Tap Water Safety in Nepal

Can you drink the tap water in Nepal?

In general, no.

The US Center for Disease Control's travel advisory recommends avoiding tap water and drinking bottled or disinfected water in Nepal (source).

Like all countries though, water accessibility, sanitation, and treatment vary widely from location to location, so we encourage looking for specific city information.

What do people in Nepal think about the tap water?

Don’t drink the water in Nepal. Ice should be avoided except in upmarket tourist-oriented restaurants. While trekking, purify your own water rather than buying purified water in polluting plastic bottles.

Water Purification

The easiest way to purify water is to boil it thoroughly. Chlorine tablets (eg Puritabs or Steritabs) kill many pathogens but are not effective against giardia and amoebic cysts. Follow the directions carefully“ filter water through a cloth before adding the chemicals and be sure to wet the thread on the lid to your water bottle. Once the water is purified, vitamin C or neutralizing tablets can be added to remove the chemical taste.

Chlorine is more effective against giardia and amoebic cysts when combined with phosphoric acid (eg Aquamira). Iodine can be used as effectively as chlorine but is now discouraged by medics in the UK. Trekking filters take out all parasites, bacteria, and viruses, and make water safe to drink. However, it is very important to read the specifications so that you know exactly what the filter removes from the water. Another option is a UV light-based treatment such as a Steripen, but water has to be clear for this to work.

Wikitravel

Prithvi Narayan's heirs Pratap Singh, Rana Bahadur and Girvan Yuddha continued expansion of their kingdom into the Koshi river basin east of the Bagmati system. Like the Gandaki, the Koshi traditionally has seven major tributaries descending from the Himalayas before joining forces to break through the Mahabharat and Siwalik ranges. Ranges drained by Koshi tributaries include Mount Everest and its neighbouring peaks, as well as the western side of the Kangchenjunga massif. Kangchenjunga and a high ridge to the south are the watershed between the Koshi and Tista basins as well as the border between Nepal and the former kingdom of Sikkim that India annexed in 1975.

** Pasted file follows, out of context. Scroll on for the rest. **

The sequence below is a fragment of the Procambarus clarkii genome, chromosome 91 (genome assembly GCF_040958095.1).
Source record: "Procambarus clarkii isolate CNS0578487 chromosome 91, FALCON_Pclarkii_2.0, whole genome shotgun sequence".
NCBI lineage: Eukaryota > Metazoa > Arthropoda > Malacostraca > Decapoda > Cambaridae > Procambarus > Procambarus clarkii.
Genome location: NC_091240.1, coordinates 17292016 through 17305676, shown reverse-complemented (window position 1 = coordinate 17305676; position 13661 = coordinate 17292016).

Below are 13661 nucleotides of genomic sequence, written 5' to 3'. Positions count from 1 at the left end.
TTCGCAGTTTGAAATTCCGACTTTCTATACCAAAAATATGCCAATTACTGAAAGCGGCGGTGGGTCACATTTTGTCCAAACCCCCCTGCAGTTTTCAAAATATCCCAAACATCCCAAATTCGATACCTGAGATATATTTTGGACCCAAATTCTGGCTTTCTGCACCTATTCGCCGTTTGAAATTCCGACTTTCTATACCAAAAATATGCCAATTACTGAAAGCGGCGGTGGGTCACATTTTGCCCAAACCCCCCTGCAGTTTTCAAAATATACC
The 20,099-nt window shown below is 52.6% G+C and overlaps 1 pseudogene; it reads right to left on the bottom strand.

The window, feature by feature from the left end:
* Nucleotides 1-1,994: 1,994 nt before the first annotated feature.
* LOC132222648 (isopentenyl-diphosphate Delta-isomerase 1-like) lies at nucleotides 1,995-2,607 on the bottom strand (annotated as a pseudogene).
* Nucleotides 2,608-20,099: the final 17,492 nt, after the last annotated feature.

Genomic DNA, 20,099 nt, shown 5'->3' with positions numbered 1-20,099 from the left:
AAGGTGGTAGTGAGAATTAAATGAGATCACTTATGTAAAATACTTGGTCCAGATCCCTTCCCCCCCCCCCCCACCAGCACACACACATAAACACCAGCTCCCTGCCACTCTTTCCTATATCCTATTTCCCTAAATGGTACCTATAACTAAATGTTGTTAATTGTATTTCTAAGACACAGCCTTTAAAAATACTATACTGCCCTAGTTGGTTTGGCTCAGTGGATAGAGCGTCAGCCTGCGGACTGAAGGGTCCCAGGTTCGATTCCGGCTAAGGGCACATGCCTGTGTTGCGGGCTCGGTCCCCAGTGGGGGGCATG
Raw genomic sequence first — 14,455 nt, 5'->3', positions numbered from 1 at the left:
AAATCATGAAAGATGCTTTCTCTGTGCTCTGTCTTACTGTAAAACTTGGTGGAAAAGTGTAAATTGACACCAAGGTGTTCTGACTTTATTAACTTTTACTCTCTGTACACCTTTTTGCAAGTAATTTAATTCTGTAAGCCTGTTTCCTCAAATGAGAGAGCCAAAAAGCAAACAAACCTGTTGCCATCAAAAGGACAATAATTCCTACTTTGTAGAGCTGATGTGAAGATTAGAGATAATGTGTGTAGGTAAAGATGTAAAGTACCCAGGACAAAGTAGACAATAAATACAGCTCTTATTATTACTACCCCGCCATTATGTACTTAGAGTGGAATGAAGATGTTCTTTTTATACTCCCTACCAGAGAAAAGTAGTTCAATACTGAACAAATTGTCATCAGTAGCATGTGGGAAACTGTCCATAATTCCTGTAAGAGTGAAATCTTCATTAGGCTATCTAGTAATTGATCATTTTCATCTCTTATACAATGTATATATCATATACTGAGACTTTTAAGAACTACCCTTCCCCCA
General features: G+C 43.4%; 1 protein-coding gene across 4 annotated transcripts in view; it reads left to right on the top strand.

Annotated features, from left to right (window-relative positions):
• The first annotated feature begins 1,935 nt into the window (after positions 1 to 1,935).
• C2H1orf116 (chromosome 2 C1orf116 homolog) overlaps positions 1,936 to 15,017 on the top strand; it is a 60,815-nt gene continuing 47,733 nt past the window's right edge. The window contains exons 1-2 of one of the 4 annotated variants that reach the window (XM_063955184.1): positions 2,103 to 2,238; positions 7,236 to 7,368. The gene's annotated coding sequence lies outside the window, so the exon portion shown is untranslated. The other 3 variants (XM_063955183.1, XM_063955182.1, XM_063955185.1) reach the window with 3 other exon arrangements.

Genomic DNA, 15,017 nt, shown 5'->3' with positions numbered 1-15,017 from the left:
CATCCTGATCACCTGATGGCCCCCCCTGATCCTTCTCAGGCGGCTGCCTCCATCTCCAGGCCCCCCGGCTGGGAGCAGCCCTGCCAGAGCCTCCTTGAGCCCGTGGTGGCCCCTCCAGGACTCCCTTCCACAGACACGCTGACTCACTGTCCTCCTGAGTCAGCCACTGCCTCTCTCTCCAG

The most commonly searched cities in Nepal are:

For a full list of cities in Nepal, scroll to the bottom of this post or click here.

World Health Organization Nepal Water Summary

The World Health Organization estimates that 89 percent of Nepal have access to drinkable tap water.

In 2000, 24% of the population had access to drinkable, tap water on site, and 80% within an accessible distance, including both rural and urban areas.

In Nepal, like in most countries, clean tap water availability is much higher in urban areas than in rural areas, with urban area availability averages at 34%.

The rural availability figures at 26%

World Health Organization's 2017 Nepal Water Data

The World Health Organization data on water quality and availability throughout Nepal includes the national average, averages for urban population centers, and averages for rural areas.

DataDescription
Safely ManagedA location that safe, drinkable water that is free of biological or chemical contaminants available on premise.
At Least BasicSafe drinkable water is available within 30 minutes from the location
LimitedIt would take more than 30 minutes from the location to access safe, drinkable water.
YearPopulation in 1000sSafely managedAt Least BasicLimited
National
20002374124%80%1%
20172930527%89%3%
Rural
20002065522%78%1%
20172373726%89%3%
Urban
2000308635%93%1%
2017556834%89%3%

What Do People In Nepal Think About The Tap Water?

Travelers and residents of Nepal have rated the water quality and pollution as follows, according to subjective survey data.

A score of 100% is considered very high, and a score of 0% is very low. Please be cautious that "moderate to very high" water pollution is bad and the higher the rate of water quality the better.

DescriptionScoreRating
Drinking Water Pollution and Inaccessibility65%High
Water Pollution76%High
Drinking Water Quality and Accessibility35%Moderate
Water Quality24%Low

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View our tap water report on all cities in Nepal

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